Britain's Prime Minister David Cameron gestures as he delivers a speech at the Aberdeen Exhibition and Conference Centre in Aberdeen, Scotland, Sept. 15, 2014. Cameron appealed to Scots' emotions on his last visit to Scotland before this week's historic referendum by warning them on Monday that a vote to leave the United Kingdom would be irreversible. Reuters

British Prime Minister David Cameron made an impassioned plea to Scots to stay within the United Kingdom, comparing Scotland's historic referendum on independence to a "painful divorce." Recent polls suggest the referendum, set for Thursday, will likely be a close decision, and Cameron's visit to Scotland Monday to campaign for the "No" vote underscores Britain's growing concern over the independence movement.

"Independence would not be a trial separation, it would be a painful divorce," Cameron said in the Scottish city of Aberdeen, an important oil and gas hub for Scotland. "This is a decision that could break up our family of nations, and rip Scotland from the rest of the U.K. And we must be very clear. There's no going back from this. No re-run. This is a once-and-for-all decision. If Scotland votes yes, the U.K. will split, and we will go our separate ways forever."

With just three days until the referendum, roughly one in 10 Scots remain undecided. The referendum question is: “Should Scotland be an independent country?”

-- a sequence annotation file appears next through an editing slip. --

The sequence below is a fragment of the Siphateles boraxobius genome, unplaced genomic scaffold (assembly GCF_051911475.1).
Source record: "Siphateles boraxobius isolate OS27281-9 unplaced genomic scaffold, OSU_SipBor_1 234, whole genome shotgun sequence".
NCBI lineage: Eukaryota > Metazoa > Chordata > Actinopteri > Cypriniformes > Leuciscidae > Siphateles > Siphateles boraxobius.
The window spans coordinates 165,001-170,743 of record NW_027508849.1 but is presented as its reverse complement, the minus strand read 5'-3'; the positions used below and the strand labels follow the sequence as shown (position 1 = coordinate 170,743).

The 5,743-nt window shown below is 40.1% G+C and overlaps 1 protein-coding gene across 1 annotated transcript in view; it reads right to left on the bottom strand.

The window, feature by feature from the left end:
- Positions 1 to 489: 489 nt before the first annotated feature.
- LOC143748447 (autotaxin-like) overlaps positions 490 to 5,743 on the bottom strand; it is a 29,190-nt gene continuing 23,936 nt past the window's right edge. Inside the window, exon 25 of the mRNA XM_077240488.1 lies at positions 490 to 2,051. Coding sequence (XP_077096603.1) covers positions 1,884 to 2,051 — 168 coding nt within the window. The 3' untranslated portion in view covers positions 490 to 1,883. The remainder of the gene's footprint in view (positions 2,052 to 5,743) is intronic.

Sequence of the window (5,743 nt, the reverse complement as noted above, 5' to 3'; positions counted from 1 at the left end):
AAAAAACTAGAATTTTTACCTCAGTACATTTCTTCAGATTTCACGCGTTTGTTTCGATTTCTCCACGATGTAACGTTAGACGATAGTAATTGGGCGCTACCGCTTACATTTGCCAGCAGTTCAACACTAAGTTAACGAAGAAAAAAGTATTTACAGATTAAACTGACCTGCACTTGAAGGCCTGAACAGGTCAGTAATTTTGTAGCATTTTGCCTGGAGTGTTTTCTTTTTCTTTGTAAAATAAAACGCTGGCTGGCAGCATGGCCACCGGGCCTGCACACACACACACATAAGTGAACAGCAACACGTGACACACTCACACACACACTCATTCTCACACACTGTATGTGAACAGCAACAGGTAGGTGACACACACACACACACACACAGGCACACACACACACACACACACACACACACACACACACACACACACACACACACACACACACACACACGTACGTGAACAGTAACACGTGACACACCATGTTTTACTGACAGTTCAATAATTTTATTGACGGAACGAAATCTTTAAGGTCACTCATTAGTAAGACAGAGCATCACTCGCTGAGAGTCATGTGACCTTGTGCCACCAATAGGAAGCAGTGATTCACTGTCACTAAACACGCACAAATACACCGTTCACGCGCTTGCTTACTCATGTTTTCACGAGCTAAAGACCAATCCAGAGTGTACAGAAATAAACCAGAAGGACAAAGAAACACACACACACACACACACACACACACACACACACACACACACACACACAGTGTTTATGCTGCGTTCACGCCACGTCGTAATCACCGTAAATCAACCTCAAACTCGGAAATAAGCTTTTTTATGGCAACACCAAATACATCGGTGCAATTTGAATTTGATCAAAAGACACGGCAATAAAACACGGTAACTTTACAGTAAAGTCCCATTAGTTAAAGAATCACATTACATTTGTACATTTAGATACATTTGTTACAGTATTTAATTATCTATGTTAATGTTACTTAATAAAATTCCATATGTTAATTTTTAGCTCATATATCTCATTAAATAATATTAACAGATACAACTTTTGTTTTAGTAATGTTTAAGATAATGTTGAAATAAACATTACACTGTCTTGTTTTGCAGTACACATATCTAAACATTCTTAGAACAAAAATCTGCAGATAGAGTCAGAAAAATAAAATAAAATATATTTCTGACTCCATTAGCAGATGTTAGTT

Cameron has heavily campaigned for the "no" vote in recent days after largely ignoring the referendum campaign for months, according to The Globe and Mail. "I speak for millions of people across England, Wales and Northern Ireland -- and many in Scotland, too, who would be utterly heartbroken by the breakup of the United Kingdom. Utterly heartbroken to wake up on Friday morning to the end of the country we love," he said.

First Minister Alex Salmond, who is leading the "yes" campaign, has predicted a victory for the independence effort. He has said an independent Scotland would be “a more prosperous country, and also a fairer country.”

Cameron's speech came after Queen Elizabeth, who also had declined to enter the debate, finally addressed the referendum Sunday, saying she hoped “people will think very carefully about the future.” Roughly 72 percent of people in Scotland say Cameron has handled the referendum campaign badly, a recent YouGov survey found.